As the federal election draws near, the pressing moral issue of housing and cost of living appears to sit comfortably outside the major parties’ carefully targeted election messages.
Why are artificially high home prices and housing crisis not an issue to worry about among the ranks of aspiring federal members and senators?
Yes, there are announcements about smoke-screen first-home buyer programs which are rather designed to mislead the voters rather than actually helping them.
These programs supported by both major parties at best offers a trap to trick first home buyers and single parent families into buying at artificial prices with a deposit of as little as two per cent. They still have to spend the rest of their lives to pay interest and principal of up to 98 per cent of the purchase price.
How are other pressing issues solved, such as fuel prices? The government quickly solved it, didn’t it? Well, because they themselves were affected. They need fuel too. It is an issue to worry.
Are the politicians whether government or opposition affected by the housing affordability? No, Australia’s political elite are among the country’s most enthusiastic real estate investors.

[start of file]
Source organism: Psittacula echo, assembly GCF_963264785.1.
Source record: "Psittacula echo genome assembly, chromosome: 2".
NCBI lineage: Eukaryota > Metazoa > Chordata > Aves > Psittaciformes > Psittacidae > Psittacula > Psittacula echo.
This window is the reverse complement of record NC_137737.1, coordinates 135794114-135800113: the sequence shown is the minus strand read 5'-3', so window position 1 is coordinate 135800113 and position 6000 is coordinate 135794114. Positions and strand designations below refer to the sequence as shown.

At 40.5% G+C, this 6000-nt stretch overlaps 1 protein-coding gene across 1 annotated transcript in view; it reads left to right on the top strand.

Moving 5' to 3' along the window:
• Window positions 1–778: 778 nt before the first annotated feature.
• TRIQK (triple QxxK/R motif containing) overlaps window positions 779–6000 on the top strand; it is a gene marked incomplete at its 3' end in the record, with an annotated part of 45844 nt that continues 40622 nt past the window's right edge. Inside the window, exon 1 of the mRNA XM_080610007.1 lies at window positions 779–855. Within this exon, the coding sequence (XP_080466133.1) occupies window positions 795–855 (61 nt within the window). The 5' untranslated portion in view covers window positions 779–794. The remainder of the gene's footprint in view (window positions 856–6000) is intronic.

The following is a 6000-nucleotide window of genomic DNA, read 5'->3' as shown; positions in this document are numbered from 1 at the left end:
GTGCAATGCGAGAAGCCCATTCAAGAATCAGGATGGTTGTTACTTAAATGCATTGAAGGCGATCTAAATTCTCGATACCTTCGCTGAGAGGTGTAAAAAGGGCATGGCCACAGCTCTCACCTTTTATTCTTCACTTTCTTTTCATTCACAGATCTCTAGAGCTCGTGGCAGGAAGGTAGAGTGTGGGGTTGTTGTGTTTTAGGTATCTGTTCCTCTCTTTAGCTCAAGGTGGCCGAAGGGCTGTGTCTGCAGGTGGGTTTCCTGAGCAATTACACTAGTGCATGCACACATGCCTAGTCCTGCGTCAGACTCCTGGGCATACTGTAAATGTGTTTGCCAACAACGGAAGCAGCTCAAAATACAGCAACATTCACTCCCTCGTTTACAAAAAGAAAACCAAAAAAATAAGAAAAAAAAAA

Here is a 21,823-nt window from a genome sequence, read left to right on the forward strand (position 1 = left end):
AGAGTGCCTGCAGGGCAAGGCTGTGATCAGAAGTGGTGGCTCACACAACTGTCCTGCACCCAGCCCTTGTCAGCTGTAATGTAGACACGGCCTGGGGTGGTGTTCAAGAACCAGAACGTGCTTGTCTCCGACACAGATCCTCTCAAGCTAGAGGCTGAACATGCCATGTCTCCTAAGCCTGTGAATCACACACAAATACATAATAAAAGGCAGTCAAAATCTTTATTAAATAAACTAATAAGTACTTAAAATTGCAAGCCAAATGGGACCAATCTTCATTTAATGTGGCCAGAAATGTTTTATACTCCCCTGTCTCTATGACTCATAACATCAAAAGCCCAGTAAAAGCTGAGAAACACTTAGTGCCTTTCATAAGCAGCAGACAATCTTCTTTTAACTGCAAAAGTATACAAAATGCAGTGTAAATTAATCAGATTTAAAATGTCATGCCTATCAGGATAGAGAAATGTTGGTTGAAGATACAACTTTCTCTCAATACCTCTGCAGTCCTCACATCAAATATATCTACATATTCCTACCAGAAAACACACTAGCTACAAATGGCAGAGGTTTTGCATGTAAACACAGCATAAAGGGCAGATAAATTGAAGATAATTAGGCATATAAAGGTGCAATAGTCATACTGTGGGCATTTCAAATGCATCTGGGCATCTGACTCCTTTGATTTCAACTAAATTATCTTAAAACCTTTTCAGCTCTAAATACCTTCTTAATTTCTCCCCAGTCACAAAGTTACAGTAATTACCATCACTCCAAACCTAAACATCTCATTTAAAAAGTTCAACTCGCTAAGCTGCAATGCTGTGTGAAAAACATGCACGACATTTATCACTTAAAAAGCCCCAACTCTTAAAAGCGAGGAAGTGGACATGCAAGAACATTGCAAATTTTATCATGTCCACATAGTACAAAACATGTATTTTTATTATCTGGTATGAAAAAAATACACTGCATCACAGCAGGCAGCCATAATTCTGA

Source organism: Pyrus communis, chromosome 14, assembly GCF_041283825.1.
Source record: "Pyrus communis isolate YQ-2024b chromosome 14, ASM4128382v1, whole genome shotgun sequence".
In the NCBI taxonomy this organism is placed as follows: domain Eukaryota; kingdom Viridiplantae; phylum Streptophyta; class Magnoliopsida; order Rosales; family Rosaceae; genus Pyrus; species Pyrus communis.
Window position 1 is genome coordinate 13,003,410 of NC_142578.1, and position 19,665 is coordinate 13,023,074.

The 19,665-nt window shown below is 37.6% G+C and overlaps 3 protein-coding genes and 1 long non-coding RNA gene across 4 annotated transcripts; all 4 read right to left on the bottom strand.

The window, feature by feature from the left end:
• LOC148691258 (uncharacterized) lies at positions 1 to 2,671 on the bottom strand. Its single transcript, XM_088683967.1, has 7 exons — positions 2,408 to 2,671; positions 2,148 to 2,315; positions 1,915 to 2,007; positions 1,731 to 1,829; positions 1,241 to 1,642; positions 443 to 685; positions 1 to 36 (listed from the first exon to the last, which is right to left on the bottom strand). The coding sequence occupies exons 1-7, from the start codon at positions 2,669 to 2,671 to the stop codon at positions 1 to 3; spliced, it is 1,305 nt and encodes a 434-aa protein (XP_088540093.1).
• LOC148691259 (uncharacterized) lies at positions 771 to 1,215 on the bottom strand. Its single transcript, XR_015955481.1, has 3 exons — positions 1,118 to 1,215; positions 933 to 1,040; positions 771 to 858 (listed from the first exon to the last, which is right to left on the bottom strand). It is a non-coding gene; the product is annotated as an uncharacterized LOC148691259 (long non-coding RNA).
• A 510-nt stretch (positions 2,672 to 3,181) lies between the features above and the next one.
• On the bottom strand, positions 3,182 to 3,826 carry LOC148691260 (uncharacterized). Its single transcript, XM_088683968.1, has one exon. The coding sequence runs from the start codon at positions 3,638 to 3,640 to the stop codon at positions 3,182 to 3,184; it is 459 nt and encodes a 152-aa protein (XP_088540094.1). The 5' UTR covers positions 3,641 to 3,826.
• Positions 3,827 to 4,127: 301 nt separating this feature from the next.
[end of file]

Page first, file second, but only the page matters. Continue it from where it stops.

The publicly available data suggest a sizeable majority of federal politicians have a vested interest in maintaining high housing prices, particularly since most have mortgages over their own investments.
Vested interests carefully craft all these programs not to hurt their pockets.
Most federal politicians leverage strategies such as companies, trusts, self-managed super funds, spouses and other complex investment vehicles to hold properties to benefit from generous tax deductions and advantages for property investment.
This simply means ordinary taxpayers and prospective first home buyers are double-disadvantaged due to both the escalating pressure on housing affordability we are facing now, and low tax paid by the highest income earners to the tax coffers.
The root cause as widely known is that investment property has major tax advantages which makes it pretty exciting for the top income earners such as politicians to buy up a large number of properties to minimize the actual tax they pay. This is called “negative gearing” – that has been blamed for frenetic property speculation over the past decade.
There have been potential suggestions to tackle this thorny issue (eg. restrict investment loans to new builds only, reform negative gearing etc). Would you develop a program that will hurt your and your family’s interests?
The result is rather tragicomic that the world’s most sparsely populated nation has one of, if not the most expensive housing and land on the planet. Yes, artificially inflated and expensive. Most Australians are forced to spend the best part of their life to pay the banks, rent forever, or live an undeserving life of homelessness and indignity.
Here we go again. Another election of little choice.